Dear Anthony.

“Don’t let anyone tell you ever that you are supposed to stop mourning and missing people you’ve lost. What a crock. Our beloved people are forever…Leonard Cohen wrote that there are cracks in everything, and that’s how the light gets in. Stay cracked; don’t let people shame you into using caulking.”

-Anne Lamott, from a Facebook post

I wrote this post over 5 years ago, and I saved it in my drafts folder because I didn’t want to post anything too depressing, too down. I went through the effort of writing it… and frankly, Anthony deserves all of the writing I can give him.

It’s been just over three months since you died. I honestly thought I might get used to the fact that you were gone. Instead, you pop into my head almost every day. There is always something that makes me wish I could talk to you. Maybe it’s a crazy story I wish I could tell you, just to see that look on your face that says, “no way.” Or some personal victory that I know you would be proud of me for…like hitting my -100 pounds goal.

Some days when I just want to take a walk with you and laugh until I feel like I might fall over.

I feel like I am finally out of the rut I was in when we started walking back in June. What I can’t tell you now is that the sheer force of your friendship levered me up to a place where I could get out. The walks in the rain, the jumping back from dead snake skins, the time you told me to call you when I wanted to eat Zingers, the constant stream of text messages back and forth, the sitting on your enormous couch and hearing you tell a story about me for the first time that you remembered for 14 years.

What I thought when we reconnected and started our walks last year was that I was going to be a good friend to you. I was going to be there for you, no matter what you needed. But you didn’t need anything from me. Instead, you gave and gave, and sometimes I actually feel a little bit guilty because of all of the problems you listened to of mine, all of the advice you gave me, all of the support and encouragement you gave me.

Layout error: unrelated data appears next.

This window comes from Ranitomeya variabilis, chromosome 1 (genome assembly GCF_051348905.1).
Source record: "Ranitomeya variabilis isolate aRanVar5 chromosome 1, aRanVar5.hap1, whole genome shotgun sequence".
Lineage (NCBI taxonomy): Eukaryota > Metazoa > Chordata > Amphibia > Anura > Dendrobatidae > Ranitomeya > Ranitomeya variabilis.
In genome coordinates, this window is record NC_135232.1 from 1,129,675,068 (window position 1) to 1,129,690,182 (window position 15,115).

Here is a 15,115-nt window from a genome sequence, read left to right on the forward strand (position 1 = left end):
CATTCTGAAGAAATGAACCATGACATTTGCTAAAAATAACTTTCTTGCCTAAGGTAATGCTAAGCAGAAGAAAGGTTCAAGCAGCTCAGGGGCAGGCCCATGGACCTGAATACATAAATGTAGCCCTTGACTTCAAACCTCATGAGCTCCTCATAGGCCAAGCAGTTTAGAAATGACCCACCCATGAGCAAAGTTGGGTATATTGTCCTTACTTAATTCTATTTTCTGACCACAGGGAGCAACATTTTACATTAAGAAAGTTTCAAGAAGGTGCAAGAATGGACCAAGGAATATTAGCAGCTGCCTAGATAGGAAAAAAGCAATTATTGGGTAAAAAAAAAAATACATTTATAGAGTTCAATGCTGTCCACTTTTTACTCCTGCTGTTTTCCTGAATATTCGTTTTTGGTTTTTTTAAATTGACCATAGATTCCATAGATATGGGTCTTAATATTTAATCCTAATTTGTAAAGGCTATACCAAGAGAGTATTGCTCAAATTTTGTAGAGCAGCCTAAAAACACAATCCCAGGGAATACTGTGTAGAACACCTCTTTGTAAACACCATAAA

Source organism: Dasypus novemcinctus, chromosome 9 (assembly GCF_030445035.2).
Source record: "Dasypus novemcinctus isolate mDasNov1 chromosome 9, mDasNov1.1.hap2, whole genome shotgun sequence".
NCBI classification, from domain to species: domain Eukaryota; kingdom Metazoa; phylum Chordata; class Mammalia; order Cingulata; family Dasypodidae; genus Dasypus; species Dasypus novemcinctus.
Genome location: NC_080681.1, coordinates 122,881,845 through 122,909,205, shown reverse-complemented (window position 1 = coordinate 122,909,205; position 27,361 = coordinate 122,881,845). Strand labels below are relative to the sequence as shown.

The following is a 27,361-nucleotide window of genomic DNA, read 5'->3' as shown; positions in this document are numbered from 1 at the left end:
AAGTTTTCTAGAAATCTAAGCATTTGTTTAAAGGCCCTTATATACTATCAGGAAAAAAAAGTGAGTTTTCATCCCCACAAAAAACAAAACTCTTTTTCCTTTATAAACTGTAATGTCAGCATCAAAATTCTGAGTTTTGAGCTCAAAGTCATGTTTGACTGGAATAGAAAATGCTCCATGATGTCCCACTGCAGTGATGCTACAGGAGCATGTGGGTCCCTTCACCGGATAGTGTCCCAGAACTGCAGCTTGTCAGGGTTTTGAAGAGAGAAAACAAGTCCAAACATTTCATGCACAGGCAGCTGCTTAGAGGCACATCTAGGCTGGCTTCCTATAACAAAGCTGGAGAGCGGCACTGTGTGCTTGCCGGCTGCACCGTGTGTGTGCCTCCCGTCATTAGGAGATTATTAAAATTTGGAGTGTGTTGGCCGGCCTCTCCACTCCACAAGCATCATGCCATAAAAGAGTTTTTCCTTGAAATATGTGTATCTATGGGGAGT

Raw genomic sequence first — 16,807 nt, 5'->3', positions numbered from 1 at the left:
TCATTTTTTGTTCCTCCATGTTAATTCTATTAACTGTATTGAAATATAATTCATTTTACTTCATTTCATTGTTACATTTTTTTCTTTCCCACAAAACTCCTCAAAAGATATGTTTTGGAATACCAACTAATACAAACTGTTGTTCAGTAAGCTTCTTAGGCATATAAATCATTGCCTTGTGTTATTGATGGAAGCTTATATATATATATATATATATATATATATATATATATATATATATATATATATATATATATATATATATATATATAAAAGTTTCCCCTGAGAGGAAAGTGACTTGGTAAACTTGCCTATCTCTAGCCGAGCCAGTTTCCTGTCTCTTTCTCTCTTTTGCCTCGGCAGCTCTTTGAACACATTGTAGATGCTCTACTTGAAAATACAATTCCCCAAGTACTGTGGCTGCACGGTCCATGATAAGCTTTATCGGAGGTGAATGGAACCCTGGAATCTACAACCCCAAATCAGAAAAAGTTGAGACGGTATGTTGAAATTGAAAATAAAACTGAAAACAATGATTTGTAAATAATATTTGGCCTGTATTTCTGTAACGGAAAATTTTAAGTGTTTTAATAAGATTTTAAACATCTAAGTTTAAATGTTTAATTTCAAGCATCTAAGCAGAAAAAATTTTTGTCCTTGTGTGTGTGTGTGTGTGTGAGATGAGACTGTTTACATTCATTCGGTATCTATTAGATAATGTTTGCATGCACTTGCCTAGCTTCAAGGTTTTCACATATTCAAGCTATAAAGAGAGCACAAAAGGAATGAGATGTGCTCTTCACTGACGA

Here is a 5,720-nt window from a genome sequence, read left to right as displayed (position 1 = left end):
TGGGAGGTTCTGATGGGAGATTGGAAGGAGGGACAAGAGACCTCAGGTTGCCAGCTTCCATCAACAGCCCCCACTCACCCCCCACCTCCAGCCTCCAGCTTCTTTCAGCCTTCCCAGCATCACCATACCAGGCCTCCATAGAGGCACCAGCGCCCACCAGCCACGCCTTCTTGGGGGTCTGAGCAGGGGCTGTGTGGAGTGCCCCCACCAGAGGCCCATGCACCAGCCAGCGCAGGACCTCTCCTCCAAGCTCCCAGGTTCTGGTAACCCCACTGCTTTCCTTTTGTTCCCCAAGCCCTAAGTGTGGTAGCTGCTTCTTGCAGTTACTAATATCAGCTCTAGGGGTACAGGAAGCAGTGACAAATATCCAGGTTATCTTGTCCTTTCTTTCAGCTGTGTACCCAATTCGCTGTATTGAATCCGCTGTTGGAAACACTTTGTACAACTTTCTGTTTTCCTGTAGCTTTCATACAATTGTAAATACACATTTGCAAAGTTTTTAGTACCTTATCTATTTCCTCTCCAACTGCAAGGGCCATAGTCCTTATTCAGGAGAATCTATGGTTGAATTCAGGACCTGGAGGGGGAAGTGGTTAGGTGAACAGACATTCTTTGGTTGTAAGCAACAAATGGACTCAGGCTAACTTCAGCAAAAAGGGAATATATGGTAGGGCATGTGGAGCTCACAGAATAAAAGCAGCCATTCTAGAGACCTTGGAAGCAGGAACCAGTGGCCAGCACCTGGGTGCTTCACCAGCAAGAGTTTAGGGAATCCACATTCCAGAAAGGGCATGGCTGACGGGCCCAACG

I can’t remember giving you anything.

Actually. I gave you something that was hard for me to give. I tried to act like you weren’t dying. When you first told me that you were sick, you said, “don’t cry for me. I have had one hell of a good life.” When you called to tell me what they found in your brain, I held the phone upside down and sobbed, open-mouthed and silent, while you gave me the details. I talked about it cooly, in terms of facts. I joked that you just had to be an overachiever by filling yourself up with tumors, you couldn’t just settle for one.

The last time we talked on the phone, when I was supposed to come visit you in the hospital the next day, at the end of the call you just said, “Draker. Thank you.”

I knew then that we wouldn’t talk again.

I knew I wouldn’t see you the next day, or ever, after that.

I have a couple of pictures of you on my fridge, and sometimes when I walk by I feel weird for having them there. I printed them off your Facebook profile when we first started walking, and I actually used to have them hanging on my cubicle wall at work as reminders. Reminders to pray for you, reminders of what your smile looked like, reminders that there existed on earth a staggering depth of strength inside of one human, reminders that whatever I was facing, I could do it.

Sometimes, I feel weird for having them there. But most of the time, when I walk by, I just say, “Hey, buddy. Miss you.”

Advertisements